Tag Archives: Twitter for reporters

When cops and Twitter tell different stories

July 4 in Philadelphia offered us a solid case study on the proper place of Twitter in reporting. Word of a shooting at a crowded Center City fireworks show spread rapidly through Twitter, and some people are disappointed that local media did not report on it. I’m about as big of a Twitter fan as you’ll find, but I mostly disagree with the criticism.

In case you have a short attention span, here’s the quick version:

  • When monitoring Twitter for breaking news, one first-hand account is worth far more than 1,000 tweets of hearsay.
  • Tweets of hearsay still have value and shouldn’t be ignored.
  • Think of Twitter users as sources, and vet them the same way you’d vet any other source.

What follows is a recreation of the night and an explanation of how some reporters responded.

One important take-away from all of this: If anyone were offering real evidence in a haystack like this, you need to know a few tricks to find that needle. If you haven’t mastered the possibilities of Twitter’s advanced search, learn them now before you’ll need them.

One trick is to narrow your search to within a few miles of the location, and search for phrases a witness might use.¬†During the Discovery crisis in Silver Spring, Md. last year, I was able to find a few people inside the building by a geo-targeted search for phrases like “I’m safe” and “I’m OK.” I also searched for “Discovery”+”works there” to find the people saying “OMG my brother/wife/friend works there,” then messaged them to see if we could get in touch with that person.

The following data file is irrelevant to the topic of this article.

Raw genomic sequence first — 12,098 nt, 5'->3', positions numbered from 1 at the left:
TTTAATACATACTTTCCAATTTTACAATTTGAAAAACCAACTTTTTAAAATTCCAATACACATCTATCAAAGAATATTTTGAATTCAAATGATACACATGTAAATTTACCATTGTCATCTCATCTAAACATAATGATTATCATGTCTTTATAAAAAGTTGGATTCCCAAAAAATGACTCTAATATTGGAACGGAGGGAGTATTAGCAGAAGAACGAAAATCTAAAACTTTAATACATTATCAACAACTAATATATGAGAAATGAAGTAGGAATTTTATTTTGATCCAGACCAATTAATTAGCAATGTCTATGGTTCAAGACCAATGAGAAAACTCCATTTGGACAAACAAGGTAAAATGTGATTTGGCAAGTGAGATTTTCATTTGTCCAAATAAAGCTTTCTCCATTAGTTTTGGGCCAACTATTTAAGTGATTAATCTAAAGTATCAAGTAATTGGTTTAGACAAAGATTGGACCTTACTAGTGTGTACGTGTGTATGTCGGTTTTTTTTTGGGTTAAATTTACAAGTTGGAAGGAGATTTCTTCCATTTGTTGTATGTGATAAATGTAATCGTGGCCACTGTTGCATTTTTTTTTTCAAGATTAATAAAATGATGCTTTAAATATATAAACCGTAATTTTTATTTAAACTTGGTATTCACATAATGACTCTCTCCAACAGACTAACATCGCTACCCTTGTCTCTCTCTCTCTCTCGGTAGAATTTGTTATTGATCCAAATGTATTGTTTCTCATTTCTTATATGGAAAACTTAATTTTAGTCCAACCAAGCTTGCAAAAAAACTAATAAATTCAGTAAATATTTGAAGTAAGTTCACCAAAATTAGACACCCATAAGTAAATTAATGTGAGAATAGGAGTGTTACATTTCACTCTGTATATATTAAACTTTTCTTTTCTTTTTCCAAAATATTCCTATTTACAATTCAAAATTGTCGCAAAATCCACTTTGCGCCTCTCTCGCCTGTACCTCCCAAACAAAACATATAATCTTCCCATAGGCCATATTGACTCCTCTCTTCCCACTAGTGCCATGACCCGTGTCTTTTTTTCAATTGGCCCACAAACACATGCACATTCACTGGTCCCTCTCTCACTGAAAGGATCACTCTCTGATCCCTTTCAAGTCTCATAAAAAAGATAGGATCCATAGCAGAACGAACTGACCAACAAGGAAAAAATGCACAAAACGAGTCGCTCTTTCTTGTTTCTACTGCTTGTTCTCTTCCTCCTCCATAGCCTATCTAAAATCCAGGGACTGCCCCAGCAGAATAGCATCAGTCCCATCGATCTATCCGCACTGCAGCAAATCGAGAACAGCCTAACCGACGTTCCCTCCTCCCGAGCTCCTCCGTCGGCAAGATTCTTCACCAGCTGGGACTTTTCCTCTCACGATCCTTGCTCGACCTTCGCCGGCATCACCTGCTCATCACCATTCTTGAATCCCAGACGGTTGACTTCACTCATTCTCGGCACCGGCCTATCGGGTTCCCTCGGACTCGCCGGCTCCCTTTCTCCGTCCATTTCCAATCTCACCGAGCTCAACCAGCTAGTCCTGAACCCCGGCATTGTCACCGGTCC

And lastly, I’d make the point that in the midst of Breaking News Information Chaos like this, when hundreds of people are reporting their own news, the role of the trusted news organization or individual reporter becomes more important, not less important. Readers are waiting for us to provide a level of authority they don’t grant ¬†fellow users.

In a pinch, Twitter found a long shot source

When you’re the only reporter in the newsroom on a Sunday night, you have to be ready to write any kind of story — even if you have no prior sourcing on it whatsoever. I know how to reach the police chief, but what happens when you need to do a political story, you can’t reach the reporter who usually covers it and you don’t have any important numbers on file?

For me, the answer was Twitter. And it saved my story.

The situation: We were behind several newspapers and Web sites that were reporting Sen. Dave Argall, a relatively big-name politician in Pennsylvania, was going to announce his candidacy for a Congressional seat Monday morning. My job was to catch up, and as anyone who has ever worked a weekend shift knows, that’s no easy task mon a Sunday night.

I didn’t immediately know who to call. Once I came up with some ideas, I was only able to uncover work numbers and e-mail addresses. Sometimes on a Sunday night you have to just cross your fingers and send a few e-mails, make a few hail-mary calls to people who may possibly know people and then accept the reality: chances are good that none of it will work and your story won’t be all that great. It’s not a good feeling but sometimes it happens.